Amazing Kids! Magazine

Listen

By Uma Padmasola, age 12, India

 

I couldn’t wait for the harsh winter to get over. I was anticipating the season of spring. Being a kitchen child, I couldn’t enjoy the privileges the mistress’s daughter, Marianne, enjoyed. She could always look forward to Christmas. Even I found Christmas lovely, when the town was lit up with bright lights and children could be spotted singing carols in the snow. I especially loved the first snowflakes that fell; they gave me a feeling of magic I usually didn’t feel. The very first day of snowfall was beautiful too, when I would wake up to a quiet that replaced all the usual bustle of the town. But whenever I passed by the shops and the savory smells of the various Christmas delicacies reached my nostrils, I felt an ache of longing in my chest, for I knew I wouldn’t be able to enjoy them like every other ordinary child did.

Spring was my favorite season because it was the time when all these differences faded a little. Every child, whether rich or poor, could enjoy the treasures nature gave – the blooms and the warmth of the sunlight.

On Christmas Eve, I cleaned and helped decorate the house, said a prayer to God, and completed all my usual duties. In the night, I dreamt that I had gone back to my people, the Gypsies, and I could actually smell the incense and hear the tinkle of the bangles of the other girls. When I woke up on Christmas morning, for a moment, I felt I was still there with the Gypsies, dancing near a warm bonfire. I said a prayer to God, asking if I could really find the Gypsies and join them for a different life. In my heart I had always longed for adventure. I knew that the Gypsies’ life wasn’t always magical and romantic. They had hard times too. But I was tired of being a servant who got two pennies a month and was kept on her feet night and day. Usually, I didn’t notice my employer’s unkindness to me, because I had worked for them since I was just a small child, and I had gotten used to it, but the way they treated me recently filled me with a strange pain. I knew that I had more potential and I had my own dreams.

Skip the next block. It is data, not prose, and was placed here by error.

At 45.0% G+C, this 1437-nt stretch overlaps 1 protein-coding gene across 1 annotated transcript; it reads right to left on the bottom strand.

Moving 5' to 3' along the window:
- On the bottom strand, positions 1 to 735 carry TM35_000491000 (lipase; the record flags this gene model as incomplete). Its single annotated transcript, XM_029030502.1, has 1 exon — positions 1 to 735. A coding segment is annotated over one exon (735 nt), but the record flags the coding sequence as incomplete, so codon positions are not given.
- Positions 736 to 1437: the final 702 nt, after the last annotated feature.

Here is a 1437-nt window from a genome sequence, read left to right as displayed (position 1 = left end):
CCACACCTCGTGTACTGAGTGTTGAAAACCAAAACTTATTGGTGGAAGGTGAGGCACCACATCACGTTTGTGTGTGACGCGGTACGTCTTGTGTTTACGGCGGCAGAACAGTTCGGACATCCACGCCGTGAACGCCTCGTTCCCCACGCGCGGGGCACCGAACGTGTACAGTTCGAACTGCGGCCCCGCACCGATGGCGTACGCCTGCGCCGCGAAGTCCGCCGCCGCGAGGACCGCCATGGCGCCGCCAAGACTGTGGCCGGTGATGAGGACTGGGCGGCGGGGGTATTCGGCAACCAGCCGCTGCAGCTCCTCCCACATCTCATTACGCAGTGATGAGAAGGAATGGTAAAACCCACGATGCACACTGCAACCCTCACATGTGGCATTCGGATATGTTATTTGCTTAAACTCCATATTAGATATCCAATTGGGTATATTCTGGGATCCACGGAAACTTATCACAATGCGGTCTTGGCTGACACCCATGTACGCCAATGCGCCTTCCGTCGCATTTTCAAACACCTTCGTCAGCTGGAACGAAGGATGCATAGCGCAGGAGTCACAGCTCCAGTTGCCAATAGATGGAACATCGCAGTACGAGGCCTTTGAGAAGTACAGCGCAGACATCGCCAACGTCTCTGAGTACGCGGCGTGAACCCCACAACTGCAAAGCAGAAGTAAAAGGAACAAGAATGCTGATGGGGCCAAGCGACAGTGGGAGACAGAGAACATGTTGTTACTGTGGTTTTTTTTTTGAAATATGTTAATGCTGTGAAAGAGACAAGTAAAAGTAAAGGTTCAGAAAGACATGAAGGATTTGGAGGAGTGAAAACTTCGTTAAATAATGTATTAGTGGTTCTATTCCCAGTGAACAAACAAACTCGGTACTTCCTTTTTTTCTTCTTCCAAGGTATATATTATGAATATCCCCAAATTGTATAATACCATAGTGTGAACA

I asked God for his blessing and then got out of bed to fetch the post. As usual, there were a ton of packages for Marianne and the rest of her family, but I was astonished when I saw a package addressed to me. Everyone was happy and excited, decorating the tree, opening presents and singing carols, and for once I was too. I waited till the night, when everyone was asleep, to open my package.

The glossy paper unraveled to reveal a cardboard box. Inside was a small note that said, ‘LISTEN.’ There was no name signed on it. Surprisingly, I was not disappointed. I suddenly felt that feeling of magic that I felt when the first snowflakes fell, and also when the first buds blossomed on the arrival of spring. I strained my ears, and heard the notes of a distant song, soft and lilting.

I carried on with my usual life. New Year’s came, and exactly at midnight, in spite of the hustle and noise of the celebrations, I heard a tune of hope and dreams, beckoning to me. I didn’t know where I was going or what I was doing. I just followed the notes of the music, which seemed to be dancing, leading me along. I reached the outskirts of town, and the wood situated here came into sight. I entered it, and I couldn’t stop, I just went on walking. The music had stopped now but I could feel the notes within me.

I walked on and came to a clearing. The intoxicating smell of incense hit me. Brightly painted caravans stood here, with horses grazing on the wild grass. Men were playing fiddles and flutes and other instruments I didn’t know the names of, and women were dancing around the bonfire, their anklets jingling, their flamboyant skirts swirling. An old man whom I took to be the leader came forward. “The ears are deaf,” he told me. “One must listen with the heart. As you have done so, you are one of us, I can see that.”

He clapped his hands and the other Gypsies started a new melody, a gripping tune of secrets and miracles. There were other girls my age, who were making flower garlands and picking wildflowers. Here, spring had already come.